Norway is the latest US ally to erupt in outrage at the news that the NSA was intercepting millions of its phone calls in total disregard for Norwegian law. A new Snowden leak shows that between Dec 8, 2012 and Jan 8, 2013, the NSA logged 33,186,042 Norwegian phone calls, intercepting an enormous amount of sensitive data about Norwegians' private lives. Last June, the former Norwegian prime minister was assured by senior US officials that no such interception had taken place. In addition to being a NATO member, Norway is a close surveillance partner with the US, part of the "nine eyes" surveillance partnership.
"Friends should not monitor each other," Norway's prime minister Erna Solberg told Norwegian broadcaster NRK on Tuesday. "It is legitimate to engage in intelligence, but it should be targeted and suspect based."
"It is unacceptable for allies to engage in intelligence against eachother's political leadership," added justice minister Anders Anundsen.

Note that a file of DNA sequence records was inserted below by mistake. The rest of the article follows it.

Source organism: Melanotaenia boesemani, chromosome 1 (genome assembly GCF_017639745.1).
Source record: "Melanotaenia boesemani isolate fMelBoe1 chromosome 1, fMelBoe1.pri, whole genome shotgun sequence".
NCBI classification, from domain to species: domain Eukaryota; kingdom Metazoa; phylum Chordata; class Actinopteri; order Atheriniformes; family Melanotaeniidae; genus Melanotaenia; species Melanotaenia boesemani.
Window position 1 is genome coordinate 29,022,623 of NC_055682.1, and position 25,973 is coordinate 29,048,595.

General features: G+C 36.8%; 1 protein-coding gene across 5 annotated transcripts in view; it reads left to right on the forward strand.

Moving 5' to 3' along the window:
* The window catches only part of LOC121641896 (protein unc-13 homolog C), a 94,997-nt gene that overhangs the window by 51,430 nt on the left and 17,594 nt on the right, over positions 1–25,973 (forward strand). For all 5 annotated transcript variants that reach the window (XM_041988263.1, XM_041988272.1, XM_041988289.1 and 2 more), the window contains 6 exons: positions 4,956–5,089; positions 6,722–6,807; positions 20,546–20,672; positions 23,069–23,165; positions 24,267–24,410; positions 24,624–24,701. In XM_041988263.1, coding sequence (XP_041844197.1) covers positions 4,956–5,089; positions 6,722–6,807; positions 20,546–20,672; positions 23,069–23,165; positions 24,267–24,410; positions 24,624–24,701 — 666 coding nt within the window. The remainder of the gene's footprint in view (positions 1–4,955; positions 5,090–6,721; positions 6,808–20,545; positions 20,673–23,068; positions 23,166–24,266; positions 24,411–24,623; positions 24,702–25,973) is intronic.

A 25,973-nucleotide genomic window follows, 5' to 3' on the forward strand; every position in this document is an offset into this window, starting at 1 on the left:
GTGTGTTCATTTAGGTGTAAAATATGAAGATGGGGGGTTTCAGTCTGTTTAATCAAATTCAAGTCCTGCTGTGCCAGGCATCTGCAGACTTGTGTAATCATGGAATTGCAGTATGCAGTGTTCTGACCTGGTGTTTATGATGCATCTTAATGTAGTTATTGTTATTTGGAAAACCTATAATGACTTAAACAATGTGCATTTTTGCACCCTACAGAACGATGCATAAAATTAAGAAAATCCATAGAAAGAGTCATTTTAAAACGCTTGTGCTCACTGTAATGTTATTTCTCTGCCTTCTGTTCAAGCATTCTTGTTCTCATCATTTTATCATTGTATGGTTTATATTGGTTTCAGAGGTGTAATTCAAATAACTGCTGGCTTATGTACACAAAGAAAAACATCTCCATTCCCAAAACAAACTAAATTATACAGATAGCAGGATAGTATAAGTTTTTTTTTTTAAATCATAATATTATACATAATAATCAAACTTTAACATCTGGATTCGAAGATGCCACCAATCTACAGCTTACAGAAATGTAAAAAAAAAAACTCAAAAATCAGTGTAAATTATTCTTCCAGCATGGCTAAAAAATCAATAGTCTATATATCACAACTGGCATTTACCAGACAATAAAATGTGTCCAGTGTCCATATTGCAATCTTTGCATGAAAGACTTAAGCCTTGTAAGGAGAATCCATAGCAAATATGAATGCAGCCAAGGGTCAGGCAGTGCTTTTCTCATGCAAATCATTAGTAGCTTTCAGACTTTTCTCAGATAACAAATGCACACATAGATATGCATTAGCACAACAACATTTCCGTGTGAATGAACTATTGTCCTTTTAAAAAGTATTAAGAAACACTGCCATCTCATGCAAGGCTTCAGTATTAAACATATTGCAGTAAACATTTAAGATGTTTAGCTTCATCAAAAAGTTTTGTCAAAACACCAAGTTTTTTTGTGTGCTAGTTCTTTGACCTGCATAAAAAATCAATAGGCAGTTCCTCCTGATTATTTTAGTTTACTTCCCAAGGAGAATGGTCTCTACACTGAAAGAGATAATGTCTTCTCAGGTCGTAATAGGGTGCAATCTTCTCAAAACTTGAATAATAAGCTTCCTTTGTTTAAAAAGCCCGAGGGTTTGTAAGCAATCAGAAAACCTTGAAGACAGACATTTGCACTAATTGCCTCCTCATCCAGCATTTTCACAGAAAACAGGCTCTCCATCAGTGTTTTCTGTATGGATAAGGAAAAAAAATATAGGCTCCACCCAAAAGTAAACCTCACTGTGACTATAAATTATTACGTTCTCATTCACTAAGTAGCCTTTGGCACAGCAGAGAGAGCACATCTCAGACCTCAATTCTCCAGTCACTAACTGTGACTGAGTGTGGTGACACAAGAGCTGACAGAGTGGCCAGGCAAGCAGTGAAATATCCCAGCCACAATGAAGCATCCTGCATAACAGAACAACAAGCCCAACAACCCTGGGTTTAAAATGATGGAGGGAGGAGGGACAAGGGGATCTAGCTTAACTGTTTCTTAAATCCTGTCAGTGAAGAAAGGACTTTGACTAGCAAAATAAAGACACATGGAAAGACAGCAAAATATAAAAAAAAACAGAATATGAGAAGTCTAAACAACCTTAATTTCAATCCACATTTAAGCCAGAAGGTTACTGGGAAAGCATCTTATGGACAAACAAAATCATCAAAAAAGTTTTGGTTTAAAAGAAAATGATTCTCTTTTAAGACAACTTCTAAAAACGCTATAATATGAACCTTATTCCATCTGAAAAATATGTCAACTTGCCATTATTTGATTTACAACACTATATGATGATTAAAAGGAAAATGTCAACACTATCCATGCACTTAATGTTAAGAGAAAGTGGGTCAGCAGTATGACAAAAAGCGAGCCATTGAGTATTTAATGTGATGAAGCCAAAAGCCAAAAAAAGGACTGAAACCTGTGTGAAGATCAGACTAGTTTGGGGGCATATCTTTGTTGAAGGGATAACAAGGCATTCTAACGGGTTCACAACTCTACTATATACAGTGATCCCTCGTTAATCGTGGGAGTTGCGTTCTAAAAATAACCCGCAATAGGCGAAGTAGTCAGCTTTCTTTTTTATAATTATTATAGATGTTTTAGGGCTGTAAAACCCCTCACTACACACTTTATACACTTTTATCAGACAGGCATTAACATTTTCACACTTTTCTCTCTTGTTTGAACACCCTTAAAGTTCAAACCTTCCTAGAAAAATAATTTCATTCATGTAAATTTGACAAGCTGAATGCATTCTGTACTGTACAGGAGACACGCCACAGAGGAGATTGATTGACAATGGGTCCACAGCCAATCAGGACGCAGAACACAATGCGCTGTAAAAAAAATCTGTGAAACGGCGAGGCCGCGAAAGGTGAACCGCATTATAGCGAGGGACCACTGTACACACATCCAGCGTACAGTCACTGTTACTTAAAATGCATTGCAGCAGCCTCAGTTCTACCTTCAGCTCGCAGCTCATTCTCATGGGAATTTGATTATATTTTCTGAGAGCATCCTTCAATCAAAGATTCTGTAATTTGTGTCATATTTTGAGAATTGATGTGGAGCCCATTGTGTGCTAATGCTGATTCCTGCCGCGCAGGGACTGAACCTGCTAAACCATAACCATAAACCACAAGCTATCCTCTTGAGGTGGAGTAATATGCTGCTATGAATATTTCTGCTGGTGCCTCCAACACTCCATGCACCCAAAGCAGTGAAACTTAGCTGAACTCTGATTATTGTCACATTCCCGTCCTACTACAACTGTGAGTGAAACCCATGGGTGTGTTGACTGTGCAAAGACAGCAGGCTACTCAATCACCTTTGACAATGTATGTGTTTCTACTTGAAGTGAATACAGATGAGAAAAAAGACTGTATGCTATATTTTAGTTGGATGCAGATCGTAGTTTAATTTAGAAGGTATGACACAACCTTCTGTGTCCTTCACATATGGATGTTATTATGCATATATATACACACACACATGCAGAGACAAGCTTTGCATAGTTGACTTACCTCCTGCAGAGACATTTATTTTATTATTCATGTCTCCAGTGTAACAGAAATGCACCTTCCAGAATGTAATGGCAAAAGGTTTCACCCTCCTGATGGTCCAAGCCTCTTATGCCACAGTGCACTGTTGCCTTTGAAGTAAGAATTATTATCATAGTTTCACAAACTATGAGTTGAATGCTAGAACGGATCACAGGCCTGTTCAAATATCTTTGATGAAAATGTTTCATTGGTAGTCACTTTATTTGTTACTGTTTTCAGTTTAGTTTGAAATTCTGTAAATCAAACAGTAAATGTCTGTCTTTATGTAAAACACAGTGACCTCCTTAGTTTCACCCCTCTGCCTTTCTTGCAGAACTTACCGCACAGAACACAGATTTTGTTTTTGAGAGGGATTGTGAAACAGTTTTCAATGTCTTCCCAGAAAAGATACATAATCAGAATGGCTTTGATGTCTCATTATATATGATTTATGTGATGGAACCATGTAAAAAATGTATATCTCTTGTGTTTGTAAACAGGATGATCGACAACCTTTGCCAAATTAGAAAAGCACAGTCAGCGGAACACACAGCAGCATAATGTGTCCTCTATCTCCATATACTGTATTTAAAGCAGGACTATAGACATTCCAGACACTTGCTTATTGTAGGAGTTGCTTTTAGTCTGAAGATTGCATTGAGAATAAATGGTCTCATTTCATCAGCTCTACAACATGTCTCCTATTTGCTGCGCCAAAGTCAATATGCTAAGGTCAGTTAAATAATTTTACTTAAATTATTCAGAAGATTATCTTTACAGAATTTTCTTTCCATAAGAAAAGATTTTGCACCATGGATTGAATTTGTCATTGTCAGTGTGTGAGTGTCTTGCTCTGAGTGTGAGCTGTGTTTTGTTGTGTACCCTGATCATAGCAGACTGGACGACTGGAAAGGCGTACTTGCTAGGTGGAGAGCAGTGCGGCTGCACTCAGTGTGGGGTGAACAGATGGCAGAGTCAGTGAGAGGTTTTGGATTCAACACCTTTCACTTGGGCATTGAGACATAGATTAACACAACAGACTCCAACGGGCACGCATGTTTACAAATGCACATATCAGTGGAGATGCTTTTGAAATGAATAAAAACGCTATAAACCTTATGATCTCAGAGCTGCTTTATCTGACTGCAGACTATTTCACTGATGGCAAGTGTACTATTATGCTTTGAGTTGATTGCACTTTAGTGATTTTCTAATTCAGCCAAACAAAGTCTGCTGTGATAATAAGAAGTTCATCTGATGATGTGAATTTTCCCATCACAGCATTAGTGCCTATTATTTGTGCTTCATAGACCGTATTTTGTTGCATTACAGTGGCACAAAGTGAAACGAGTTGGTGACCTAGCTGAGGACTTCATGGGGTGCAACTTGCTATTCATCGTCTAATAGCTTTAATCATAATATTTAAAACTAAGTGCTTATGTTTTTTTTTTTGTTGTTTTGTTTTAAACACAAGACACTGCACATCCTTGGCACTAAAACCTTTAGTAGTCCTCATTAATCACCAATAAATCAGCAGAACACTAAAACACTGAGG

Jens Stoltenberg, Norway's prime minister at the time the surveillance reportedly took place, said that he had not been informed of the monitoring when he grilled senior US officials on data collected from Norway after the first NSA revelations in June.
"I have not been informed of the sort of monitoring which is now being described," he told NRK. "The information that is now coming out shows that it is necessary to go a second round with the Americans. It is important to get the facts and then evaluate them."
NSA logged 33m calls in Nato ally Norway [Richard Orange/The Local]
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